“In the end, only three things matter: how much you loved, how gently you lived, and how gracefully you let go of things not meant for you.”

In the end, only three things matter: how much you loved, how gently you lived, and how gracefully you let go of things not meant for you.

I’ve been asked about this one several times, but have never written it up. There’s not much to say, really. It seems to be a variant on another Fake Buddha Quote that was lifted from Jack Kornfield’s “Buddha’s Little Instruction Book,” a lovely little book of sayings, few of which, if any at all, go back directly to the Buddha:

In the end these things matter most: How well did you love? How fully did you live? How deeply did you let go?

I can understand someone getting confused and thinking that a quote from Buddha’s Little Instruction Book was a quote from the Buddha. Presumably, though, at some point someone decided to “improve the quotation” and keep the attribution to the Buddha, which puzzles me a bit…

I can’t think of anyplace in the Pali canon where the Buddha sums up “life” in this kind of a way. If you see a purported Buddha quote that talks about “the secret of life…” or “only three things matter…” then be very suspicious.

But there are statements where the Buddha singles out certain qualities as important:

Control of the senses, contentment, restraint according to the code of monastic discipline — these form the basis of holy life here for the wise monk. (Dhammapada 375)

Admirable friendship, admirable companionship, admirable camaraderie is actually the whole of the holy life. (SN 45.2)

In giving some advice to two elderly men who had done little good in their lives, the Buddha said the following:

When a house is on fire,
the vessel salvaged
is the one that will be of use,
not the one left there to burn.
So when the world is on fire
with aging and death,
one should salvage [one’s wealth] by giving:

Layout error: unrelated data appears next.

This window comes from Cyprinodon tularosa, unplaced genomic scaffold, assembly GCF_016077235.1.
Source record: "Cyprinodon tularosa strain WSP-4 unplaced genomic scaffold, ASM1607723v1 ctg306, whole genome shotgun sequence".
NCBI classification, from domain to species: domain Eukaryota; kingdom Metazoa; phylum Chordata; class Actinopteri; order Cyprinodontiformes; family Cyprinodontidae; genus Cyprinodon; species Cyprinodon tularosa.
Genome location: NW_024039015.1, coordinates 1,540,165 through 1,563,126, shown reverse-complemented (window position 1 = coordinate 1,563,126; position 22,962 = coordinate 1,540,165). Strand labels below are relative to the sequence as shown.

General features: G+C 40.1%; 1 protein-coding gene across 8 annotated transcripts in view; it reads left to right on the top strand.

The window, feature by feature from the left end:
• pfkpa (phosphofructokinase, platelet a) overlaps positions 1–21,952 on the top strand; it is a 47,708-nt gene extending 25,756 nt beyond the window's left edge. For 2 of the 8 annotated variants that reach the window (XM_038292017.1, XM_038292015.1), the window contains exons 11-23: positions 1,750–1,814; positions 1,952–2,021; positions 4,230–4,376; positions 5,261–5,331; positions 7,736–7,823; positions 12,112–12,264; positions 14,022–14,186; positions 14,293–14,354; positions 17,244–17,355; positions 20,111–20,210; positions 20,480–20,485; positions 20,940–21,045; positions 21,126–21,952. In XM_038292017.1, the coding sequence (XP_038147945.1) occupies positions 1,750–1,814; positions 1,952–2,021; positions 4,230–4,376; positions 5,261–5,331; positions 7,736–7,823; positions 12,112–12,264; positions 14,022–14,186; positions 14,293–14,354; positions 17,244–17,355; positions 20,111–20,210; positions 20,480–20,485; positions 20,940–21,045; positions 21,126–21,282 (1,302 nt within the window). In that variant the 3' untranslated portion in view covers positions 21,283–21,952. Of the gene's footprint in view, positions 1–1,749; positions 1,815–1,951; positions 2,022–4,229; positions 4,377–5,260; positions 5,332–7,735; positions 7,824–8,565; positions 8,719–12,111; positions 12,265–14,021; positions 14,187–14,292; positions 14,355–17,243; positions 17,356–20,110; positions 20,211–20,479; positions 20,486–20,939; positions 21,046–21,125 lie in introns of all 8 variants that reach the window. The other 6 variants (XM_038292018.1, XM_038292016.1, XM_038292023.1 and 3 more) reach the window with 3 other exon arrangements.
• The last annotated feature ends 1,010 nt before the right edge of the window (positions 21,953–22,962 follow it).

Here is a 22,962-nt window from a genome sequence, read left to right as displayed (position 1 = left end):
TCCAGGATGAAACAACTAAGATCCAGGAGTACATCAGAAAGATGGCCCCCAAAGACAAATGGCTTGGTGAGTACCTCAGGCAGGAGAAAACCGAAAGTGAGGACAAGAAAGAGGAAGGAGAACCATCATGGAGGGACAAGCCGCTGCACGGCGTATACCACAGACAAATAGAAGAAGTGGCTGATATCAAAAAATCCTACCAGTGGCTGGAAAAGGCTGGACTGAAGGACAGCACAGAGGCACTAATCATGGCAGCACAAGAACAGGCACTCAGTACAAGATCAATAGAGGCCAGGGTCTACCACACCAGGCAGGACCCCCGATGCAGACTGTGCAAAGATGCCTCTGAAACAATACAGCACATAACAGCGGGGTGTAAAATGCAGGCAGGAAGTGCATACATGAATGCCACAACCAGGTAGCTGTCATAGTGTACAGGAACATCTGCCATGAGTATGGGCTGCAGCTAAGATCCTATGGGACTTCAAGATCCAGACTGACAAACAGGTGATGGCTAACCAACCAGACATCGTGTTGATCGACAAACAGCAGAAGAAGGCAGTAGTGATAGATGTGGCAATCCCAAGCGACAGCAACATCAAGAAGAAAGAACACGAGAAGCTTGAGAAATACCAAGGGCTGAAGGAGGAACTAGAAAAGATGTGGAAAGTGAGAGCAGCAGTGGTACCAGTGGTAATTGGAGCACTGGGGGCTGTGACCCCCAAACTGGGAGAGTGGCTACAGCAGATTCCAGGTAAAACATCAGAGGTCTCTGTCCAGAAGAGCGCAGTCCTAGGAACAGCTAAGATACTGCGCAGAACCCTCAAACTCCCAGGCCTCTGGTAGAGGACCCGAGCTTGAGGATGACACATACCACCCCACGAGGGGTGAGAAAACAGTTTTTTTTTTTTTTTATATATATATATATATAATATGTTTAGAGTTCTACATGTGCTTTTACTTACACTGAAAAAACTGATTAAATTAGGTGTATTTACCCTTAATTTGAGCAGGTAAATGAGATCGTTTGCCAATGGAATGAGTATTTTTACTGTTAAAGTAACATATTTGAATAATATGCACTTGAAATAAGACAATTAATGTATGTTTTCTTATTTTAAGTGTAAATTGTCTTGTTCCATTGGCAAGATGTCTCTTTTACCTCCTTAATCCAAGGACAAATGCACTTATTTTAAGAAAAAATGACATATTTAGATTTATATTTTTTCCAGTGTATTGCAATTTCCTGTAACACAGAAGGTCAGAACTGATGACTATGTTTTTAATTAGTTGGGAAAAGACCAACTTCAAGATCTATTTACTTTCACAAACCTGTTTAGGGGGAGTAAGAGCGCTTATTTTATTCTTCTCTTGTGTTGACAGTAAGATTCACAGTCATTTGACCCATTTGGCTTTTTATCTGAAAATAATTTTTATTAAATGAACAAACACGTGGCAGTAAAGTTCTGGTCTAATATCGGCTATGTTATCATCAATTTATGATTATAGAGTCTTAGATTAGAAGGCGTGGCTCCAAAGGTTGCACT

what’s given is well salvaged.

Whoever here is restrained
in body, speech, and awareness;
who makes merit while he’s alive:
that will be for his bliss after death.

So while restraint of body, speech, and mind are generally praised, giving as a basic practice is being highly recommended. It’s not being said that giving is the only thing that matters, incidentally. The Buddha is giving a specific teaching to two specific individuals, addressing their specific spiritual needs.

Certainly all three things praised in our fake quote — loving, living gently, letting go — are things praised by the Buddha, but I’ve never seen a passage where these are praised together, or as the only things that matter. If you know of one, please do pass it along.

11 thoughts on ““In the end, only three things matter: how much you loved, how gently you lived, and how gracefully you let go of things not meant for you.””

  1. I came across a quote attributed to the Buddha that goes:

    “You stand at the crossroads of the path of love and the path of fear. Which do you choose to follow?”

    It was in a little booklet I picked up in a charity shop: “Relaxation – Exercises and Inspirations for Well-being” by Dr Sarah Brewer.

    Surely not from Buddhist texts? Searching on Wikipedia I cannot even find any reference to a quote using these words. Can you throw any light on this?

    Thank you and best wishes

    1. Thanks for passing that one on. No, it’s definitely not from the Buddha. Brewer’s book is the only publication I’ve been able to find that quote it. So far I haven’t even found any similar quotes in books, although I’ll keep looking. Unusually, this one isn’t on the web, either. I wonder if Brewer just made it up?

    1. Hi, Jill. As the article says, it’s based on a quote from Jack Kornfield. This was then slightly changed by some unknown person.

    1. The Buddha did praise love, Jannike, although he distinguished between what we could call conditional love (pema) where I love you because you’re my partner, friend, child, etc., and because I like you, and unconditional love (metta) where I treat you with kindness simply because you are a being who, like me, wants happiness and doesn’t want to suffer. We can have metta for people even when we don’t like them and when we have no family connection etc. with them.

      He often criticized pema as being inextricably bound up with suffering, but always praised metta.

  2. It’s a badass quote that I love so thank you for sparing me the embarrassment of pretentiously attributing it to buddha, like I possibly have ever bothered to read anything he said.

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